21 November 2008

McDonald's Sandwich Patent

You can't make this stuff up:

The present invention relates to a sandwich assembly tool and methods of making a sandwich, which may be a hot or cold sandwich, quickly by pre-assembly of various sandwich components and simultaneous preparation of different parts of the same sandwich. The sandwich assembly tool is composed of a member preferably having one or two cavities for containing a quantity of garnish. The cavities are used for the assembly of the sandwich. The tool may have a raised ridge adjacent one or both cavities for placement against the hinge of a bread component. Methods of making a sandwich] are disclosed. The methods may include one or more of the use of preasseribled sandwich fillings, assembly of garnishes in advance of a customer's order or while ether portions of the sandwich are being heated using the sandwich assembly tool, the simultaneous heating of a bread component and the sandwich filling, placing the bread component over the tool containing garnish, and inverting the tool and bread combination to deposit the sandwich garnish onto the bread component.

And don't miss the flowchart that explains how to make a sandwich. (Via Against Monopoly.)

18 comments:

Anonymous said...

It seems to be a patent for the underlying methods of a device. What is your problem with it?

glyn moody said...

Because methods aren't things, they're essentially ideas - and you can't patent ideas (well, you can, given the broken patent systems in many parts of the world, but that's another issues....)

Anonymous said...

Two of my favourite words. "Prior art"

Anonymous said...

I would have thought it failed on the obviousness test anyway.

glyn moody said...

...not too mention *those* problems.

kozmcrae said...

There's a joke about someone patenting the wheelbarrow. The sandwich patent is far more outrageous. I guess, after staring at my blinking cursor for a few minutes, you could say I'm stunned silent.

Anonymous said...

guys, if you find that strange, have a look at this:

USPTO Application #: 20060014125
Title: Walking through walls training system
Abstract: This invention is a training system which enables a human being to acquire sufficient hyperspace energy in order to pull the body out of dimension so that the person can walk through solid objects such as wooden doors.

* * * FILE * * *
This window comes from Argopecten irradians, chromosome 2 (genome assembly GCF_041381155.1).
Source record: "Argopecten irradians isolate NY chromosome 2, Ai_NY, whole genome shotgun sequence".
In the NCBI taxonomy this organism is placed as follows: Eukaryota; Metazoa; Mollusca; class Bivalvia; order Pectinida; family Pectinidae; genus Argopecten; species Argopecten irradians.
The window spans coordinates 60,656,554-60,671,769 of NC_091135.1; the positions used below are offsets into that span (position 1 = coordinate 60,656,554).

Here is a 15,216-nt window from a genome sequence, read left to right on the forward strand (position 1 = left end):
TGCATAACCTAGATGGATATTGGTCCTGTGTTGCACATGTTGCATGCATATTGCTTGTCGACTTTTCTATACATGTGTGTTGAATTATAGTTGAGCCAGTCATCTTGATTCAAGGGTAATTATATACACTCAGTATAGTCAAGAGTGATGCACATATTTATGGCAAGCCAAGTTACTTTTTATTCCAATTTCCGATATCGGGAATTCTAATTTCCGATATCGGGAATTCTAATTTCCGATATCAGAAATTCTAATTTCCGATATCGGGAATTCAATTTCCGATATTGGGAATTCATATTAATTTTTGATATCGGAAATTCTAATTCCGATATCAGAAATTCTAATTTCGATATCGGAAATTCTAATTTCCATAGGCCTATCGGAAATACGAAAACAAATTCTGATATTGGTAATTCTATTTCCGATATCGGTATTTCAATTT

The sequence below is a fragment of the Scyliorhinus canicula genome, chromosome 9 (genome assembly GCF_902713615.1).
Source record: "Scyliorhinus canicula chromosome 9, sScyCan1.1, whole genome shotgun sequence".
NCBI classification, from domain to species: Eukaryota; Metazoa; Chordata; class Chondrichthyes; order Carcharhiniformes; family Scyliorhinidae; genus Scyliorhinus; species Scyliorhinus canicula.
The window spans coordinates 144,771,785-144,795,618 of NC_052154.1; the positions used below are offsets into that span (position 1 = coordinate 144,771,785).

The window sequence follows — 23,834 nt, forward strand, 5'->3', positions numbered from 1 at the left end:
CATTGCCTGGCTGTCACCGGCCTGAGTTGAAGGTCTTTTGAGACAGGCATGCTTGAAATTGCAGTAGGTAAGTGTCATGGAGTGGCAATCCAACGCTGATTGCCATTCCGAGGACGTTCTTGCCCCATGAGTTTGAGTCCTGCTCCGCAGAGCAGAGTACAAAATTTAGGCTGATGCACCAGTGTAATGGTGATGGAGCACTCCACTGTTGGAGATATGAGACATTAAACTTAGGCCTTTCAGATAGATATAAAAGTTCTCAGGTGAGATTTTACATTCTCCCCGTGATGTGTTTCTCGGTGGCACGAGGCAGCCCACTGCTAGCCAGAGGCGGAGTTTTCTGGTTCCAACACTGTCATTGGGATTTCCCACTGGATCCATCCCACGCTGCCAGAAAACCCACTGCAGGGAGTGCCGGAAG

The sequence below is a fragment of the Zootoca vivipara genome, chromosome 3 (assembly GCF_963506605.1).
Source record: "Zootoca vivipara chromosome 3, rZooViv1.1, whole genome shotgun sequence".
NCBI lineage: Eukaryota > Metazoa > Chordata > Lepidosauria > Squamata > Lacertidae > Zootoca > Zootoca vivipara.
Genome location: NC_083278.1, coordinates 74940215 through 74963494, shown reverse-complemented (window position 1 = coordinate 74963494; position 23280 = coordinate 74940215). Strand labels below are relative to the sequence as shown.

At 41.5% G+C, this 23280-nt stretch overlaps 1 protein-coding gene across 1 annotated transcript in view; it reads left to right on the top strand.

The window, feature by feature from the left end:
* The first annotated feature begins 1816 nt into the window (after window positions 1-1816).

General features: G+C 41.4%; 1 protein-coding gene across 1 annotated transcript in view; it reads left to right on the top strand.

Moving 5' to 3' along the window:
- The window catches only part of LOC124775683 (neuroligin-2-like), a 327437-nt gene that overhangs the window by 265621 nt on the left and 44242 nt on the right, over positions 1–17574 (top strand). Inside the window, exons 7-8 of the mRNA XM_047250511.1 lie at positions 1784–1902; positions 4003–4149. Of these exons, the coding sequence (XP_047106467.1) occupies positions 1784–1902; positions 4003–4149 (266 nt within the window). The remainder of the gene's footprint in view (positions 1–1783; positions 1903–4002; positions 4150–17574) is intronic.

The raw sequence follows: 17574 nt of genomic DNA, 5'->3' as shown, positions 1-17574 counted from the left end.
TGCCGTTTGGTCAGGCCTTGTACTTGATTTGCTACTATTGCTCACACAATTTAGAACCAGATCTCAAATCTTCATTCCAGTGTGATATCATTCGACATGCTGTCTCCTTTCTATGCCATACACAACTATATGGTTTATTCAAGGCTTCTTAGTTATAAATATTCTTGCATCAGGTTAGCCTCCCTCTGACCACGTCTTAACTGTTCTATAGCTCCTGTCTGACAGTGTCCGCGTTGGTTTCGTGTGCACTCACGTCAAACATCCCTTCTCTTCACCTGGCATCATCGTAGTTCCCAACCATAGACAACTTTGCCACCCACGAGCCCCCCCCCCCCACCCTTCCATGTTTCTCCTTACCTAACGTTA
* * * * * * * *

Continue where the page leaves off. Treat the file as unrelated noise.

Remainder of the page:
(end of abstract)



http://www.scribd.com/doc/25045/Walking-through-walls-training-system

...
apart from the obvious, thats a method as well, right?

glyn moody said...

And presumably powered by perpetual motion....

Greg Byshenk said...

I am (more or less) in agreement with the first comment.

The patent describes "a sandwich assembly tool" and methods for its use. I see nothing obviously incorrect about a patent for a tool to make some particular task quicker or easier, even if that task happens to be making a sandwich.

Of course, such a tool may very well fail "prior art" and "obviousness" tests, but that is a different matter than whether such a tool should be patentable (at least in principle).

Anonymous said...

I don't see anything wrong with the patent. I read through it and it seems to cover only making a sandwich using a particular machine using a particular method. It sounds to me like they have invented a way to take people out of the sandwich making process (other than servicing and loading the machine with ingredients.) I would agree with you that it would be bad if it was only on the method, but it is the method tied to a particular machine, which narrows the scope sufficiently, in my opinion.

As for whether there is prior art, I have never heard of such a thing (a sandwich making machine).

The application isn't just for the method, it is for the method and apparatus, as the title clearly indicates.

IPRo said...

And the Open Source reference in this patent APPLICATION is... exactly what? Is McDonald's making sandwiches in a similar way Linux devices are making them? Please elaborate...

When are you folks planning to take a course on patentese?

Lesson one: WIPO does not grant patents.